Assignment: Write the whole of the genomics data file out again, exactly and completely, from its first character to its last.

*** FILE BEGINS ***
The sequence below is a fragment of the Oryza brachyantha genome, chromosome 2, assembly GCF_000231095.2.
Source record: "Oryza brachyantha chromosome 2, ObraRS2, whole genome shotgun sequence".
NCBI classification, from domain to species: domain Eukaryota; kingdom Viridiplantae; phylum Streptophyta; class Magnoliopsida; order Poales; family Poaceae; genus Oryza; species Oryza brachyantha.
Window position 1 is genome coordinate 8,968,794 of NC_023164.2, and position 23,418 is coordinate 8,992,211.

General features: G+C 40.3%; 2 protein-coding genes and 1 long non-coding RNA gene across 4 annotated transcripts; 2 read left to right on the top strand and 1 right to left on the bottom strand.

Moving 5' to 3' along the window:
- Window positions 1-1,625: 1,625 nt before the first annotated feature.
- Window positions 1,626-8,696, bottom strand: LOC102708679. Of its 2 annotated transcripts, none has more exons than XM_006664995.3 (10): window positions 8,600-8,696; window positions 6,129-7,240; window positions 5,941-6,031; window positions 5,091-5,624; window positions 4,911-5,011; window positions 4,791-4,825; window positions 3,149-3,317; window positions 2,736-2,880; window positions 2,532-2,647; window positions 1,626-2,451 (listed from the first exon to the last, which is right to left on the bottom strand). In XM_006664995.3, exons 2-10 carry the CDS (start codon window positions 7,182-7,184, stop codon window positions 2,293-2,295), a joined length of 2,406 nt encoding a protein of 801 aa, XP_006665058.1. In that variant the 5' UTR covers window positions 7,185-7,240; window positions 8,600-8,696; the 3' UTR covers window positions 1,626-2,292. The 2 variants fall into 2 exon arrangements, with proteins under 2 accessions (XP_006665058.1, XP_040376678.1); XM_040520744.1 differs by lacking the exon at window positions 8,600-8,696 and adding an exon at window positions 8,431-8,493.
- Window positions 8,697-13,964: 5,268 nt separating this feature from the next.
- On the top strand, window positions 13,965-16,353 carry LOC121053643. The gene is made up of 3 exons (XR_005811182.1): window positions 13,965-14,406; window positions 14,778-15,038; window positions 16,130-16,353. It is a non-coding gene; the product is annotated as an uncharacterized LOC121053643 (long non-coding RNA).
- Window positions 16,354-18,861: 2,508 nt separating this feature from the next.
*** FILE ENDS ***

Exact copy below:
The sequence below is a fragment of the Oryza brachyantha genome, chromosome 2, assembly GCF_000231095.2.
Source record: "Oryza brachyantha chromosome 2, ObraRS2, whole genome shotgun sequence".
NCBI classification, from domain to species: domain Eukaryota; kingdom Viridiplantae; phylum Streptophyta; class Magnoliopsida; order Poales; family Poaceae; genus Oryza; species Oryza brachyantha.
Window position 1 is genome coordinate 8,968,794 of NC_023164.2, and position 23,418 is coordinate 8,992,211.

General features: G+C 40.3%; 2 protein-coding genes and 1 long non-coding RNA gene across 4 annotated transcripts; 2 read left to right on the top strand and 1 right to left on the bottom strand.

Moving 5' to 3' along the window:
- Window positions 1-1,625: 1,625 nt before the first annotated feature.
- Window positions 1,626-8,696, bottom strand: LOC102708679. Of its 2 annotated transcripts, none has more exons than XM_006664995.3 (10): window positions 8,600-8,696; window positions 6,129-7,240; window positions 5,941-6,031; window positions 5,091-5,624; window positions 4,911-5,011; window positions 4,791-4,825; window positions 3,149-3,317; window positions 2,736-2,880; window positions 2,532-2,647; window positions 1,626-2,451 (listed from the first exon to the last, which is right to left on the bottom strand). In XM_006664995.3, exons 2-10 carry the CDS (start codon window positions 7,182-7,184, stop codon window positions 2,293-2,295), a joined length of 2,406 nt encoding a protein of 801 aa, XP_006665058.1. In that variant the 5' UTR covers window positions 7,185-7,240; window positions 8,600-8,696; the 3' UTR covers window positions 1,626-2,292. The 2 variants fall into 2 exon arrangements, with proteins under 2 accessions (XP_006665058.1, XP_040376678.1); XM_040520744.1 differs by lacking the exon at window positions 8,600-8,696 and adding an exon at window positions 8,431-8,493.
- Window positions 8,697-13,964: 5,268 nt separating this feature from the next.
- On the top strand, window positions 13,965-16,353 carry LOC121053643. The gene is made up of 3 exons (XR_005811182.1): window positions 13,965-14,406; window positions 14,778-15,038; window positions 16,130-16,353. It is a non-coding gene; the product is annotated as an uncharacterized LOC121053643 (long non-coding RNA).
- Window positions 16,354-18,861: 2,508 nt separating this feature from the next.